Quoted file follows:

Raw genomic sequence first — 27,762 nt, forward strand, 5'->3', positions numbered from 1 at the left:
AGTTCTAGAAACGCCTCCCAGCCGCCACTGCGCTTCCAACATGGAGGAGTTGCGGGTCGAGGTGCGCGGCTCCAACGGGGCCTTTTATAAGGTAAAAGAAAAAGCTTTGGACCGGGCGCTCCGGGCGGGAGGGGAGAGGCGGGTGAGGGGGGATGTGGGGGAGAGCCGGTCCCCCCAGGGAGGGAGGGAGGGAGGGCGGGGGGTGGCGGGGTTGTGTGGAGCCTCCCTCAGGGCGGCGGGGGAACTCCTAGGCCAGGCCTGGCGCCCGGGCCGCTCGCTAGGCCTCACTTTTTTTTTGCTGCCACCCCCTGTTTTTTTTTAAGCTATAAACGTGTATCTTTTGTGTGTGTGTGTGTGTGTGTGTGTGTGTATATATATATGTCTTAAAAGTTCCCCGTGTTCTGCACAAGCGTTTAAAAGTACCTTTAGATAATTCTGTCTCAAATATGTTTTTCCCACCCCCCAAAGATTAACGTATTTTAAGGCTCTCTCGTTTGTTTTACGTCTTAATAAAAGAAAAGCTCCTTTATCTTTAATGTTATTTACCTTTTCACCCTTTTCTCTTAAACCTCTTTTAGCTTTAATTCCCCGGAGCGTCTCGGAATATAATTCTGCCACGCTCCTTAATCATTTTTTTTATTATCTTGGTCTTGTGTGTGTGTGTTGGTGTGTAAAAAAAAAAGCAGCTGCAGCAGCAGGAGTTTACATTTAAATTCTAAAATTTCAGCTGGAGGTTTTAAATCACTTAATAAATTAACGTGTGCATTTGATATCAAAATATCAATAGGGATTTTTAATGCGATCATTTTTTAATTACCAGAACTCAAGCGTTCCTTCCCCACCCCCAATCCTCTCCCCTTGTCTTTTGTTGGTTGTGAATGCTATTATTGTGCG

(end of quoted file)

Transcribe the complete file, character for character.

Raw genomic sequence first — 27,762 nt, forward strand, 5'->3', positions numbered from 1 at the left:
AGTTCTAGAAACGCCTCCCAGCCGCCACTGCGCTTCCAACATGGAGGAGTTGCGGGTCGAGGTGCGCGGCTCCAACGGGGCCTTTTATAAGGTAAAAGAAAAAGCTTTGGACCGGGCGCTCCGGGCGGGAGGGGAGAGGCGGGTGAGGGGGGATGTGGGGGAGAGCCGGTCCCCCCAGGGAGGGAGGGAGGGAGGGCGGGGGGTGGCGGGGTTGTGTGGAGCCTCCCTCAGGGCGGCGGGGGAACTCCTAGGCCAGGCCTGGCGCCCGGGCCGCTCGCTAGGCCTCACTTTTTTTTTGCTGCCACCCCCTGTTTTTTTTTAAGCTATAAACGTGTATCTTTTGTGTGTGTGTGTGTGTGTGTGTGTGTGTATATATATATGTCTTAAAAGTTCCCCGTGTTCTGCACAAGCGTTTAAAAGTACCTTTAGATAATTCTGTCTCAAATATGTTTTTCCCACCCCCCAAAGATTAACGTATTTTAAGGCTCTCTCGTTTGTTTTACGTCTTAATAAAAGAAAAGCTCCTTTATCTTTAATGTTATTTACCTTTTCACCCTTTTCTCTTAAACCTCTTTTAGCTTTAATTCCCCGGAGCGTCTCGGAATATAATTCTGCCACGCTCCTTAATCATTTTTTTTATTATCTTGGTCTTGTGTGTGTGTGTTGGTGTGTAAAAAAAAAAGCAGCTGCAGCAGCAGGAGTTTACATTTAAATTCTAAAATTTCAGCTGGAGGTTTTAAATCACTTAATAAATTAACGTGTGCATTTGATATCAAAATATCAATAGGGATTTTTAATGCGATCATTTTTTAATTACCAGAACTCAAGCGTTCCTTCCCCACCCCCAATCCTCTCCCCTTGTCTTTTGTTGGTTGTGAATGCTATTATTGTGCG